High school counselor caseload assignment models: Counselors

Report
High School Counselor Caseload
Assignment Models:
Counselors Voices about What Works and Why
Dr. Nelda L. Mackey
Significance of the Study
 The American School Counseling Association (ASCA) states that
counselors should choose a caseload assignment model that aligns
with the goals and mission of the site; however, no explanation is
given on how to make this determination.
 Gysbers & Henderson (2006) offered limited explanations.
 Prior to this study, Akos, Schuldt & Walendin (2009) provided the
only exploratory research on caseload assignment models.
 Without research showing how caseload assignment models may
impact the organization of the counseling program, or impact how
counselors meet the needs of students, it’s been difficult to
determine which model would be most appropriate for a site to
utilize.
 Practitioners have relied on anecdotal evidence and historical
practices to make decisions.
Types of Caseload Assignment Models
 Alphabetical (Surname) Assignment Counselor
 Grade Level Assignment Counselor
 Looping -- counselor starts with students in 9th grade and stays
with them through graduation
 Static -- counselor assigned the same grade level each year
 Program Specialist Counselor
 Small Learning Community (Career Academy) Counselor
 Other Configurations
Major Themes for Caseload Assignment Models:
(A)=Advantages; (D)=Disadvantages
Category
Alphabet (Surname)
Grade Level/Program Specialist
Equity Issues
Fairness to Counselor Workload
(A) Equal ratios, evenly spreads
workload; (D) Some students
placed on backburner, students
may need to be more proactive to
be seen
Family Connection
(A) Build trusting relationships
with families over time, increased
information about family
environment; (D) No
disadvantages stated
With Counseling Team
A) Capitalize on counselors
strengths, collaboration improves
work product, divvy up classroom
presentations equally; (D)
Presentations made irrespective of
counselor caseload, collaboration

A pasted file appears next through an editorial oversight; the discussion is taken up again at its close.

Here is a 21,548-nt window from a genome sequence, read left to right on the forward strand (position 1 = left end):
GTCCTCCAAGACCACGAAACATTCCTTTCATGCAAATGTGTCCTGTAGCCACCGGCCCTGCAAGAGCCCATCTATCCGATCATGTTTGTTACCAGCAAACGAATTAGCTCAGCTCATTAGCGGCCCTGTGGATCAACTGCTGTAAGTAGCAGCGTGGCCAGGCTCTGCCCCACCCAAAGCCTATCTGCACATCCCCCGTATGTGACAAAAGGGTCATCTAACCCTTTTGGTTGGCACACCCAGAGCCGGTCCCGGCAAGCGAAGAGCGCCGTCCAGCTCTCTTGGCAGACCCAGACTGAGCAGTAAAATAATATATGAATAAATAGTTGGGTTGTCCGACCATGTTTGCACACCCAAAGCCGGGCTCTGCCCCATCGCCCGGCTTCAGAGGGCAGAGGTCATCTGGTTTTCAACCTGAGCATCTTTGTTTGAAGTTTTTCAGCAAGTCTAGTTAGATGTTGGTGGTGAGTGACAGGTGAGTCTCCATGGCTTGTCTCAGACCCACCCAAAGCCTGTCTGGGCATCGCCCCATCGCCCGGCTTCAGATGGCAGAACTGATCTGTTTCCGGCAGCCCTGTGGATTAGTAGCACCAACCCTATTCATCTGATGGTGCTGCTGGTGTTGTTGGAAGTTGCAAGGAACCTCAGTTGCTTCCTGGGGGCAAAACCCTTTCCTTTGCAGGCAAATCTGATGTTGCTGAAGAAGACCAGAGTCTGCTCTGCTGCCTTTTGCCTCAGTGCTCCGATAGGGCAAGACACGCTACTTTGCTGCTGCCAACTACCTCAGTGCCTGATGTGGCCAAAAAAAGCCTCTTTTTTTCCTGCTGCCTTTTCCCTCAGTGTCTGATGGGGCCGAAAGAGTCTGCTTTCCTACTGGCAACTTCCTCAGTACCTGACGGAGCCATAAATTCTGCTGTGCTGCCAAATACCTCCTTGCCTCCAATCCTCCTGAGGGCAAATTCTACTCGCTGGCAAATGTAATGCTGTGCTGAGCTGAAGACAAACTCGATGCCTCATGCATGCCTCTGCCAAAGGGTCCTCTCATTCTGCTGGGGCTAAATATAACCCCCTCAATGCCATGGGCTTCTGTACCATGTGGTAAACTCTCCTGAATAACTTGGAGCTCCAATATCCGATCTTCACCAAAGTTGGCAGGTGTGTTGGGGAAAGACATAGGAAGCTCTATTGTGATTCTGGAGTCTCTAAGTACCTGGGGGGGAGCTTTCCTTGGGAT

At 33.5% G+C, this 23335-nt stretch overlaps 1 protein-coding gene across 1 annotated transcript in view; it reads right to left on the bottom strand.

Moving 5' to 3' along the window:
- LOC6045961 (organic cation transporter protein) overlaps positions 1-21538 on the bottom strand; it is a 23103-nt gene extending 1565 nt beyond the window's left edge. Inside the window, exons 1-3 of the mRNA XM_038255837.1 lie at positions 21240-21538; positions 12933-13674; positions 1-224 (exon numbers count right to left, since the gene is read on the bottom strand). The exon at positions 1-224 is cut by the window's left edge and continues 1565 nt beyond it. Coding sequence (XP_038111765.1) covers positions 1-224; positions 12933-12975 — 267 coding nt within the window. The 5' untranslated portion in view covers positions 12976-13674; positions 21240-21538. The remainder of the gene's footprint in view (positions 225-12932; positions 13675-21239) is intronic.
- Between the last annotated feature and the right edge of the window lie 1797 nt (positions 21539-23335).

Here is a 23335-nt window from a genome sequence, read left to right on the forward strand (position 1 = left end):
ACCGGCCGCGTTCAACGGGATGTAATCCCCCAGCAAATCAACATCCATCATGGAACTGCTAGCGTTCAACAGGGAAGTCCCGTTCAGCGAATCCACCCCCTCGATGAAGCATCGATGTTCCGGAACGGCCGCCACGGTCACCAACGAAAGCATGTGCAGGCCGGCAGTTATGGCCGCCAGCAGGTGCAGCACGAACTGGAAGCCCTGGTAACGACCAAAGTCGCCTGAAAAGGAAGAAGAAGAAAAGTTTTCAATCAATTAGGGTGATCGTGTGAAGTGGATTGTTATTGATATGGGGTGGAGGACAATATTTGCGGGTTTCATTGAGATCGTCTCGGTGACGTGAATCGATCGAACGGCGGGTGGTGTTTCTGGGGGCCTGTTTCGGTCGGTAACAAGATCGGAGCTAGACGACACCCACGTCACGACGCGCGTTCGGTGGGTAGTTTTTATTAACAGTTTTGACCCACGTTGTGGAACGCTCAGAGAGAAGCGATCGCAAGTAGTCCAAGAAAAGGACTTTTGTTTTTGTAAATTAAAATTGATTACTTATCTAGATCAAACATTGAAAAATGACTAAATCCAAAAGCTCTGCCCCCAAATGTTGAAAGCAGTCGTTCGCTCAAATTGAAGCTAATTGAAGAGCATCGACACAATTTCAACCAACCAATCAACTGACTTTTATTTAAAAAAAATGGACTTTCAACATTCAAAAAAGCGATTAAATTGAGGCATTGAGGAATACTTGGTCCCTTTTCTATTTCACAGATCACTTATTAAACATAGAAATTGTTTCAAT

is time consuming
Equity in Meeting Student Needs
(A) Equitable services for all
students for all grade levels; (D)
Counselor ratios and workload not
evenly distributed
Relationships
Collaboration
Counselor Role
Enhanced Student Connection (A)
Often participates with students in
activities outside of counseling
domain, i.e. field trips; (D) Lack of
family connection
With Teachers
(A) Know small group of teachers
and curriculum well, create own
classroom presentations, and
present to respective caseload, work
more autonomously which creates
efficiency; (D) Little counseling
team collaboration, autonomy can
be isolating
Generalists
Specialists
(A) Global view of site, broad
(A) Specialized and focused
knowledge base, keep current on knowledge base at grade level or for
developmental needs at each
a specific program, focus and
grade level; (D) Surface level of
autonomy creates efficiency; (D)
knowledge, spread thin over many Must relearn new knowledge each
year for grade level counselor, or
developmental areas
lack of global view of site for
program specialist
Career Academy/ Small Learning
Community
Fairness to Counselor Workload
(A) Equal ratios, evenly spreads workload;
(D) Some students placed on backburner,
students may need to be more proactive to
be seen
Enhanced Student Connection
(A) Often participates with students in
activities outside of counseling domain, i.e.
field trips; (D) Lack of family connection
With Teachers
(A) Know small group of teachers and
curriculum well, create own classroom
presentations, and present to respective
caseload, work more autonomously which
creates efficiency (D) Little counseling
team collaboration, autonomy can be
isolating
Team Member
(A) Create family environment and focus
on relationship building, teachers
responsible for scheduling so counselors
can focus more on counseling; (D)
Blurring of counselor/teacher role,
students can change career academies,
thus changing counselors
Practical Applications
 Counselors and administrators should have conversations about goals
and what should be emphasized in the counseling program.
 Advantages/disadvantages of differing models
 Delivery of guidance curriculum, individualized planning services and
responsive services to students
 Based on these conversations, look at the available research to determine
the best model to utilize for your site.
 Akos, P., Schuldt, H. & Walendin, M. (2009). School counselor assignment
in secondary schools. Professional School Counseling, 13, 23-29.
 Gysbers, N. C. & Henderson, P. (2006). Developing & managing your school
guidance and counseling program (3rd ed.). Alexandria, VA: American
Counseling Association.
 Mackey, N.L. (2013). High school counselor caseload assignment models:
Counselors voices about what works and why. Doctoral Dissertation, University
of California, Davis.
Interested in Learning More about
Caseload Assignment Models?
Dr. Nelda L. Mackey
[email protected]
Copy of dissertation will be e-mailed to you
as it is not yet available on ProQuest

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